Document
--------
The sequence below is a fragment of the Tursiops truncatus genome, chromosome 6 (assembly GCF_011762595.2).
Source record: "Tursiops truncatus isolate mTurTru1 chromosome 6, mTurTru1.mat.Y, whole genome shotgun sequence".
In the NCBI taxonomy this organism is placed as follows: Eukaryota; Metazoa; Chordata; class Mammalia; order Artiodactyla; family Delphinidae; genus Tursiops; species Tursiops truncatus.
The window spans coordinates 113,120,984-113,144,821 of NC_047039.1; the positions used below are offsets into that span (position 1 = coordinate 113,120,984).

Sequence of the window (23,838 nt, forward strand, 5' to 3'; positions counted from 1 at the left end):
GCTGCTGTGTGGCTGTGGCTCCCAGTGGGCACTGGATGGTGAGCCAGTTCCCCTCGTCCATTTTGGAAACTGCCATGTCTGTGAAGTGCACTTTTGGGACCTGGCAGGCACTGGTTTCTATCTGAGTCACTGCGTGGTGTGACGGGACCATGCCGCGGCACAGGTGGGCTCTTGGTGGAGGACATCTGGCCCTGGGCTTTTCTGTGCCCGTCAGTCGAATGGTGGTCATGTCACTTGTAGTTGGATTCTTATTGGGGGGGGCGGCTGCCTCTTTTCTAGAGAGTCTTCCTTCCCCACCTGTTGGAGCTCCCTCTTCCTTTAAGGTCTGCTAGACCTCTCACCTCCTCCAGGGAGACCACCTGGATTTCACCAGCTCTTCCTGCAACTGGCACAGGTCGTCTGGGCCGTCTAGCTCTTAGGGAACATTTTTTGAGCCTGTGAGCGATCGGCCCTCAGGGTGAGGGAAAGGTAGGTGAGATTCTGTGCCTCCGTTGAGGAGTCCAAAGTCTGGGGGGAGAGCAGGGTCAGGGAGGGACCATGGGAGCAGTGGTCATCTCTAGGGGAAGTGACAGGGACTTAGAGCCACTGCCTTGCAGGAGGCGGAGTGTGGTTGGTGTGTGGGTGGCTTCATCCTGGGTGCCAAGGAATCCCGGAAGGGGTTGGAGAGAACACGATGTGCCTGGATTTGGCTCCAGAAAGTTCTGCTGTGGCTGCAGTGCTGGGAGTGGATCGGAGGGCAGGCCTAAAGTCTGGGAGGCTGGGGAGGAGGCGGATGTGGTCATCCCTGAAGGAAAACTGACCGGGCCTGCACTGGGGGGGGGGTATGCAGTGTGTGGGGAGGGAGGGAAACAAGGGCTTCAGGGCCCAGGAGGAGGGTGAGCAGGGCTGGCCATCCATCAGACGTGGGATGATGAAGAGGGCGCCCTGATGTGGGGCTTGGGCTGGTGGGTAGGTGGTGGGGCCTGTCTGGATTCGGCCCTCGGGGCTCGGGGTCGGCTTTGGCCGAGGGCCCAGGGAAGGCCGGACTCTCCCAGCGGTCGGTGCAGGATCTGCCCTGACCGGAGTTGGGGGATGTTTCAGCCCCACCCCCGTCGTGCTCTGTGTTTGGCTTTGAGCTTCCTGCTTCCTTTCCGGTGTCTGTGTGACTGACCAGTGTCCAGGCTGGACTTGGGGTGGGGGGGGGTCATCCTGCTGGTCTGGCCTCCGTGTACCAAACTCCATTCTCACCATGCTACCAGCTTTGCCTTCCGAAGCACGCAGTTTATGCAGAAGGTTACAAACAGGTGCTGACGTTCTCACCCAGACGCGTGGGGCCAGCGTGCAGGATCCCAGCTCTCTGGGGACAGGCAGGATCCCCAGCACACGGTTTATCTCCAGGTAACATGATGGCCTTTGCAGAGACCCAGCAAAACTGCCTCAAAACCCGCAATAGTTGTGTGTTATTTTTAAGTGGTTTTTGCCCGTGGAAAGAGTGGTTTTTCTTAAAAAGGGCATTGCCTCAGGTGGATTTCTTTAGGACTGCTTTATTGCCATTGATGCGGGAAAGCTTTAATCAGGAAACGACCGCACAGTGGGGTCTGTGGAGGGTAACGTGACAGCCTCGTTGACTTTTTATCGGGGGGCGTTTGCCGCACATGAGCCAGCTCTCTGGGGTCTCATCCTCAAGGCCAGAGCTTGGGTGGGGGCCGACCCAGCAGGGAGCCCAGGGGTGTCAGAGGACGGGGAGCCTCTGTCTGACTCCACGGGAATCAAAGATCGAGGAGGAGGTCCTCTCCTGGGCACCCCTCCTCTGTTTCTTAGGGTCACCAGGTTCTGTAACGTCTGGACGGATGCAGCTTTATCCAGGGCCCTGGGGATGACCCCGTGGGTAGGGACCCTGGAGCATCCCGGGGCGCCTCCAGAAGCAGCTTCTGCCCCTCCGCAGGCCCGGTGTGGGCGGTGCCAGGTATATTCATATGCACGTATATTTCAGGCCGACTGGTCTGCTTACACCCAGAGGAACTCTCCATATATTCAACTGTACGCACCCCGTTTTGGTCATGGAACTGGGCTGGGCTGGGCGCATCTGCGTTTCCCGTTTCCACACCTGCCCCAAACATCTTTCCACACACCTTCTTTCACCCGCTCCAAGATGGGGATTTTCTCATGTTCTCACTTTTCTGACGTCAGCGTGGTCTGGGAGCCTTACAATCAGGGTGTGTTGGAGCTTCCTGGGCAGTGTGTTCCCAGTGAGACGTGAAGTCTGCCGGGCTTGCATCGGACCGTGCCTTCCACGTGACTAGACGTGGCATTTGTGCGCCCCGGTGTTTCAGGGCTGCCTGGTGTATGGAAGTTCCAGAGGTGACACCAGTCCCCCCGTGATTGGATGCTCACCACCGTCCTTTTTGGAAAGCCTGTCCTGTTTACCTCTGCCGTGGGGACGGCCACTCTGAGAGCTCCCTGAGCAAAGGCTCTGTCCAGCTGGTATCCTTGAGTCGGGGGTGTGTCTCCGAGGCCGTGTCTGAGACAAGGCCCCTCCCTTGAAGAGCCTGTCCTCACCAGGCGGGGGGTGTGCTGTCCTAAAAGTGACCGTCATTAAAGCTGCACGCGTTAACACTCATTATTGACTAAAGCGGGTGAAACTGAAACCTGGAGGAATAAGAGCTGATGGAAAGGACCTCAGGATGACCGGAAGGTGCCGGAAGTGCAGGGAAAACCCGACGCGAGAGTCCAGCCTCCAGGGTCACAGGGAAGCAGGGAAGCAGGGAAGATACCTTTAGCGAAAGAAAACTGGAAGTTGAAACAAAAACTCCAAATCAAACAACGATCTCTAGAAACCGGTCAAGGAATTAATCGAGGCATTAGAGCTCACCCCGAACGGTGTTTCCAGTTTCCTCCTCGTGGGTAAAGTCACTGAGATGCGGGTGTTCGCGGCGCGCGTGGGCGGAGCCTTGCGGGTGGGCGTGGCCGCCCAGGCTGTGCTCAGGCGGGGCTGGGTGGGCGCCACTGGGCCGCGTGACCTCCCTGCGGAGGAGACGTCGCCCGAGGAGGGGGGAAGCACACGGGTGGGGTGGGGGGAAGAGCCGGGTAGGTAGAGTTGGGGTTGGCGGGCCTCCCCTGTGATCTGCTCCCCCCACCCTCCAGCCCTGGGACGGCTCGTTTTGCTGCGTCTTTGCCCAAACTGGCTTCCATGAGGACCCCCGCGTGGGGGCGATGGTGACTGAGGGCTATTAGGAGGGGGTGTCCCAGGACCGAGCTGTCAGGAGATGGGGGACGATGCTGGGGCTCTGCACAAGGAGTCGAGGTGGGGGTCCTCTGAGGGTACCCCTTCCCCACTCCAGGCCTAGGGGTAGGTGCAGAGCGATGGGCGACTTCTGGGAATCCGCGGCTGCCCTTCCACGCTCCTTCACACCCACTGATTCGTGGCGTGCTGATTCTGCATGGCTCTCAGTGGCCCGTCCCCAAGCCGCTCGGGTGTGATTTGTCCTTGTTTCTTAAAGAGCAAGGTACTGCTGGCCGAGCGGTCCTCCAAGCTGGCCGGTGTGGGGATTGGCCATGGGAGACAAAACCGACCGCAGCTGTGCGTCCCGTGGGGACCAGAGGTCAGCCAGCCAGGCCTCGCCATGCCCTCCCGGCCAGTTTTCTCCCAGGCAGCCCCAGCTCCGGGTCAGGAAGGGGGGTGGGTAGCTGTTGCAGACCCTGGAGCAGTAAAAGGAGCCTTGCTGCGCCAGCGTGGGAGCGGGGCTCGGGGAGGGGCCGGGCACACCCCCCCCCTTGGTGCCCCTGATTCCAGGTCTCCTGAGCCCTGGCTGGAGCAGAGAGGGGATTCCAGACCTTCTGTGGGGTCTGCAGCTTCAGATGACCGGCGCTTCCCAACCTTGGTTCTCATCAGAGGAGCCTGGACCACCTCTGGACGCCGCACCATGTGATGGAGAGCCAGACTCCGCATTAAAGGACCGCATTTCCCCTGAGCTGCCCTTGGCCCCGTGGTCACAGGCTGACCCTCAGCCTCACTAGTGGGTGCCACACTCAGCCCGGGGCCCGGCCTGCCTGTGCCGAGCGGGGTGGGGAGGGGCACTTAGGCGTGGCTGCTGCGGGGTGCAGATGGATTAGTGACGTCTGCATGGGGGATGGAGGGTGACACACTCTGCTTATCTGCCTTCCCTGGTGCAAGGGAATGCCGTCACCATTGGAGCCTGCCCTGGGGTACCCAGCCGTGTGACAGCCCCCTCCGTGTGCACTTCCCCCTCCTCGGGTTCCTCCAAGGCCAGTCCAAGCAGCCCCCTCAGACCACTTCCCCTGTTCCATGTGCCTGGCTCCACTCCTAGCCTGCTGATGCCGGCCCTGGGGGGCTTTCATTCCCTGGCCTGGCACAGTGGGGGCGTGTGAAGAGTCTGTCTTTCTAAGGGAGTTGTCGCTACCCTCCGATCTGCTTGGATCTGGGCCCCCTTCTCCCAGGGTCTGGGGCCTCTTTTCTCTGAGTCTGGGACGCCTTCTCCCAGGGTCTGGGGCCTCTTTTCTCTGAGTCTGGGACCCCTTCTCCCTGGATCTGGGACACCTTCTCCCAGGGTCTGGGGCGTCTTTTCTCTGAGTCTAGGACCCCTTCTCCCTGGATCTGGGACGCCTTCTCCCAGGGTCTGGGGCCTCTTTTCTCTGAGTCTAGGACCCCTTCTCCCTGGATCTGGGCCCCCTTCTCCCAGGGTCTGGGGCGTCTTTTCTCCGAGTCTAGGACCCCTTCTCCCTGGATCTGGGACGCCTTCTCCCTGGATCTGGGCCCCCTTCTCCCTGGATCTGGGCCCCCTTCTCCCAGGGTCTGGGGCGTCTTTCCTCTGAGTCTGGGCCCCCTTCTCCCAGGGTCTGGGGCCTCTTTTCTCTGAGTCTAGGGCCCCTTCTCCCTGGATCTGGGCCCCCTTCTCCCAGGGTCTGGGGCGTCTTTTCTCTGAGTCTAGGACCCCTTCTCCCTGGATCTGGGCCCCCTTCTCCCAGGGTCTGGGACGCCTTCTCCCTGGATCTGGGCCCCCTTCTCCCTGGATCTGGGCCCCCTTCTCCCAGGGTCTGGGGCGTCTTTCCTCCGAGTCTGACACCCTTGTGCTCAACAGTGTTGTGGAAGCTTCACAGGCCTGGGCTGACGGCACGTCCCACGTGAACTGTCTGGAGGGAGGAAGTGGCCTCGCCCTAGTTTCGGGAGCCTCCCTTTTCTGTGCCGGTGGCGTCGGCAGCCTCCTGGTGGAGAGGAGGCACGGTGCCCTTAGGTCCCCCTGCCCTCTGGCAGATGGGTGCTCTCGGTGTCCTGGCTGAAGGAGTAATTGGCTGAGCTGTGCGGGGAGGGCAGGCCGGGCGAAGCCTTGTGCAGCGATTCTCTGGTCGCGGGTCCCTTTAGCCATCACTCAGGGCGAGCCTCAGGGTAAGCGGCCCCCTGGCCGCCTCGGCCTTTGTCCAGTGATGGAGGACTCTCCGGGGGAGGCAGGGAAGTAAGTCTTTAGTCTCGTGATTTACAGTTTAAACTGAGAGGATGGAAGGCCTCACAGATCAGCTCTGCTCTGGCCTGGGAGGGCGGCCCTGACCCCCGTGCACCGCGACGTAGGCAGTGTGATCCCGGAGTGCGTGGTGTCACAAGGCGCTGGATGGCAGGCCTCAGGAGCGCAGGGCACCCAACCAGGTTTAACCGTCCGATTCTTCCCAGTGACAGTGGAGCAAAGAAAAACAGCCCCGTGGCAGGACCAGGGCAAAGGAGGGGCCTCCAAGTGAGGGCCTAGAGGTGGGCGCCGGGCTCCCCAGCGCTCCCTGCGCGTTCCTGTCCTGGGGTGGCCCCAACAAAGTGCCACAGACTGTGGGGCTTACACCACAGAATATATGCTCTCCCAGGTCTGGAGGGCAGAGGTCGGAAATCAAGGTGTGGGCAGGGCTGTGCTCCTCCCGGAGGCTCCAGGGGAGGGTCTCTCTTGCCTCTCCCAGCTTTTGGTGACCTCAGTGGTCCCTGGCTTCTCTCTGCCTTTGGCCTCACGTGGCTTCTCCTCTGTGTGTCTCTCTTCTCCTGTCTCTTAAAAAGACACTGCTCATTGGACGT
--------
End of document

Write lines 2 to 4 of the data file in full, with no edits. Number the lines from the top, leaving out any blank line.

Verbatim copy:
Source record: "Tursiops truncatus isolate mTurTru1 chromosome 6, mTurTru1.mat.Y, whole genome shotgun sequence".
In the NCBI taxonomy this organism is placed as follows: Eukaryota; Metazoa; Chordata; class Mammalia; order Artiodactyla; family Delphinidae; genus Tursiops; species Tursiops truncatus.
The window spans coordinates 113,120,984-113,144,821 of NC_047039.1; the positions used below are offsets into that span (position 1 = coordinate 113,120,984).